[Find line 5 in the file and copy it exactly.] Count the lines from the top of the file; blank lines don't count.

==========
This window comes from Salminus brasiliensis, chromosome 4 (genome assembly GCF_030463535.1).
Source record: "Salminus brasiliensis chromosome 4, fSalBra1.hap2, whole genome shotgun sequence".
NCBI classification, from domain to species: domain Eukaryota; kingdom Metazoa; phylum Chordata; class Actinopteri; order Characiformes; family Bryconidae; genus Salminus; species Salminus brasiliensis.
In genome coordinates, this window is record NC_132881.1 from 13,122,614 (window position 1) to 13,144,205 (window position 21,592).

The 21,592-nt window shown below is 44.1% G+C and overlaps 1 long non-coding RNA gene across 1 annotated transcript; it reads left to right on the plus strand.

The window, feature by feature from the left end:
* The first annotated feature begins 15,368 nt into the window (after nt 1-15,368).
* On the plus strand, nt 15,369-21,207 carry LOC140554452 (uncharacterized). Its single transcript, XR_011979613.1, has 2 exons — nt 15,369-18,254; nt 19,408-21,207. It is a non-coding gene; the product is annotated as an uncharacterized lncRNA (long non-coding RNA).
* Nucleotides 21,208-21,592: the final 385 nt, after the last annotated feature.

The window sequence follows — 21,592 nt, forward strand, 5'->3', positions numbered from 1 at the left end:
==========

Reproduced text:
The 21,592-nt window shown below is 44.1% G+C and overlaps 1 long non-coding RNA gene across 1 annotated transcript; it reads left to right on the plus strand.